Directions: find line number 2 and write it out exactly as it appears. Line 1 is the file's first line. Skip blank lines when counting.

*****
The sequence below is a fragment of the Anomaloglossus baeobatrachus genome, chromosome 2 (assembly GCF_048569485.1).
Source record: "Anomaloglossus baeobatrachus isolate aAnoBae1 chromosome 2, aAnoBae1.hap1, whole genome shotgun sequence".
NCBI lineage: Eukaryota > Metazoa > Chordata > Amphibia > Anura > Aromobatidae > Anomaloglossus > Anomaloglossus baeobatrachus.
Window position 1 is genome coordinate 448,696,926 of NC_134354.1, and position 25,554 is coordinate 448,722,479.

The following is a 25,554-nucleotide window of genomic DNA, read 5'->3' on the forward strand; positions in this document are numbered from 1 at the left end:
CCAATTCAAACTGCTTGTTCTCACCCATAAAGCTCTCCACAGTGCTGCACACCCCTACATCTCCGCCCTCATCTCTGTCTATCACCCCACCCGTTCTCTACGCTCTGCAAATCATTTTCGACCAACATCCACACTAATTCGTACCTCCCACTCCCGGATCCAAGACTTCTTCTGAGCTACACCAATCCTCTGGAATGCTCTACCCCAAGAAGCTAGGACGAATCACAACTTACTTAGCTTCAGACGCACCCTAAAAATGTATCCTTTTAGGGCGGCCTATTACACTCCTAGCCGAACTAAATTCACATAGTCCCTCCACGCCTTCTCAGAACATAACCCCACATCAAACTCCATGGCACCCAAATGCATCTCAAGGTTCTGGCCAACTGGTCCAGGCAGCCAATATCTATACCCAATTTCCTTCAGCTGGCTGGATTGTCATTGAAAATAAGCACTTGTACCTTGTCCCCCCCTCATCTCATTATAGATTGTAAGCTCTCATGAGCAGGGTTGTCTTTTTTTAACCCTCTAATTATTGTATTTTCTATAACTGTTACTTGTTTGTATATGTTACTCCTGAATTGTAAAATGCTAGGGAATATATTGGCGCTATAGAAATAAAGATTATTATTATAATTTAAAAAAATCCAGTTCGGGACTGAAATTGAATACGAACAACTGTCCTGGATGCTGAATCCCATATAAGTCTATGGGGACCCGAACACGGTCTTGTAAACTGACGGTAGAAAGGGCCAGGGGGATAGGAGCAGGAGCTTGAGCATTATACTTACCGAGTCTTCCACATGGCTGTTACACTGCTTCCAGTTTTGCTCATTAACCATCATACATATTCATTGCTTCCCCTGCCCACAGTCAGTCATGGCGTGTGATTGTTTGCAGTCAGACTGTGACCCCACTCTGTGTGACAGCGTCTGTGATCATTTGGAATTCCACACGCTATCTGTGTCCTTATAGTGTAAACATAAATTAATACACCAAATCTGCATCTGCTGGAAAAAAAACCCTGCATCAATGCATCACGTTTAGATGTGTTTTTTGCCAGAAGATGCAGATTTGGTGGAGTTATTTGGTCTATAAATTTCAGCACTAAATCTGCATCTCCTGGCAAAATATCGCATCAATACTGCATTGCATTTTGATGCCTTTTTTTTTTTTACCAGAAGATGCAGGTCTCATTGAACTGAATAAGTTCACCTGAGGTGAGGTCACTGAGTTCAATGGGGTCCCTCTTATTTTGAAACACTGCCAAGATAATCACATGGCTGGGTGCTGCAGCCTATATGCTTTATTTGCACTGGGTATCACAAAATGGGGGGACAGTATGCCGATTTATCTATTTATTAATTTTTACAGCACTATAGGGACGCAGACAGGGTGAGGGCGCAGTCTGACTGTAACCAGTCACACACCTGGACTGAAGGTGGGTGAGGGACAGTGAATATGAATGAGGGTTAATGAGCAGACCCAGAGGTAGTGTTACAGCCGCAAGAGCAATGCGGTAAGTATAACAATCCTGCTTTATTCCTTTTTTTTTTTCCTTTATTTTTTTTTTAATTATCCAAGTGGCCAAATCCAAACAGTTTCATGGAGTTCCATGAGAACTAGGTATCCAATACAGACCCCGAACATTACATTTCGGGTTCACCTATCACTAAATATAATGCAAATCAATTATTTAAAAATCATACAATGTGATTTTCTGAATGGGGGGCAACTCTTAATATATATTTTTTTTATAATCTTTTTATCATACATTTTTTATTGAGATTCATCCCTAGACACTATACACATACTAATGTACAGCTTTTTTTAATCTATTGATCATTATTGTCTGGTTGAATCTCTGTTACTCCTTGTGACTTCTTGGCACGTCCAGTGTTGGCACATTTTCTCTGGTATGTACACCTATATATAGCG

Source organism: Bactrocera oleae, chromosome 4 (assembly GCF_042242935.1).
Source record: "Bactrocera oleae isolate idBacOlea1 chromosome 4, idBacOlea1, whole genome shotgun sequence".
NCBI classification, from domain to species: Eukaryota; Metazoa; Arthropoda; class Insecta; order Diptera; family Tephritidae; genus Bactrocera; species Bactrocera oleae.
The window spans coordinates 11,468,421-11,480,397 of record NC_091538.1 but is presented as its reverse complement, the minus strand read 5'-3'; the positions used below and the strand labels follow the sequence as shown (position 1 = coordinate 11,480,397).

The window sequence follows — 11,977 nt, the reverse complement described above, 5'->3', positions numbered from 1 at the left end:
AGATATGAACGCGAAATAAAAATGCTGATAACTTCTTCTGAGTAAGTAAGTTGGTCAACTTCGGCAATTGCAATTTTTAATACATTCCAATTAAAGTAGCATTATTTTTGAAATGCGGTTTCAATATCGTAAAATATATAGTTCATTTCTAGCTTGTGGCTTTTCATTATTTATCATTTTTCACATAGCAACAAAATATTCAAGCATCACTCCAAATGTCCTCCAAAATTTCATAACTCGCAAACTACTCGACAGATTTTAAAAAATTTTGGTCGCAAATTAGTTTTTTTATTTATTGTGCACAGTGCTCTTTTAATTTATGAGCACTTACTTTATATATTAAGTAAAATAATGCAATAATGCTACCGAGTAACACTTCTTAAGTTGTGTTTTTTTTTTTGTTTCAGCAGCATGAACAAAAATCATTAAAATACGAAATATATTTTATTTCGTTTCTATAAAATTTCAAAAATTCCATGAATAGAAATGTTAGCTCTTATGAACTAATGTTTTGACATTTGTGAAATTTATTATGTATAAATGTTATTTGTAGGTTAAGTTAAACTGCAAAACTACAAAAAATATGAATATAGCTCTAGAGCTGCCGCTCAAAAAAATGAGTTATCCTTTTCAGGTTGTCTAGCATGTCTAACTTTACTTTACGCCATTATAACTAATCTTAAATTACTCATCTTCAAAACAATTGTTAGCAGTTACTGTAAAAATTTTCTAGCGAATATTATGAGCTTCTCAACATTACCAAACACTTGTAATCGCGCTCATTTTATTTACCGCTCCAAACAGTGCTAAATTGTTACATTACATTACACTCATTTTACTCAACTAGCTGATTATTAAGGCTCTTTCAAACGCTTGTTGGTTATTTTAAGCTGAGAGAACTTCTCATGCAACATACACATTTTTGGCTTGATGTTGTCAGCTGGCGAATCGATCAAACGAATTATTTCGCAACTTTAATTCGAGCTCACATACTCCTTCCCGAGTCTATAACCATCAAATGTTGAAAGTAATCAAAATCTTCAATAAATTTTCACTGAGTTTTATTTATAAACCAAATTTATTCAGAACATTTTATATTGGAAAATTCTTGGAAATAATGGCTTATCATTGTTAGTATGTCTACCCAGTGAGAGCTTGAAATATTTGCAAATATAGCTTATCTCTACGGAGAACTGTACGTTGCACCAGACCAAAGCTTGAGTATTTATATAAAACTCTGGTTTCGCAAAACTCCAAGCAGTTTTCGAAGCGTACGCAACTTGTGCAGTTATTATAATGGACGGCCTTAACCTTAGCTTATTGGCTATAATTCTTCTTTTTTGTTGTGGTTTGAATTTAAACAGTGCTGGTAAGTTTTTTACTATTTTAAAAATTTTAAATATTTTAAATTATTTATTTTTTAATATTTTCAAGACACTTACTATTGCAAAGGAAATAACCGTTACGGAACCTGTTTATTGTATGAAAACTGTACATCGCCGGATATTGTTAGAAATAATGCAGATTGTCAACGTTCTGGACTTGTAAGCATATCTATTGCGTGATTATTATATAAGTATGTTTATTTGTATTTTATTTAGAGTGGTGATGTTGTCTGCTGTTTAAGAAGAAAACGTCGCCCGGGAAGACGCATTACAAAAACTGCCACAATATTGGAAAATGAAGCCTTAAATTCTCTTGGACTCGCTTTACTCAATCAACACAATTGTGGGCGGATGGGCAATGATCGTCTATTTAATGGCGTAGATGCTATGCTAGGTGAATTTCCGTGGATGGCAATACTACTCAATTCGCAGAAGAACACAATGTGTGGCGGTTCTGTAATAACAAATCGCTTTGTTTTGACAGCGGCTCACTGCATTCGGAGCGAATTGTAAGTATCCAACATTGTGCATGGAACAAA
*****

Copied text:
Source record: "Anomaloglossus baeobatrachus isolate aAnoBae1 chromosome 2, aAnoBae1.hap1, whole genome shotgun sequence".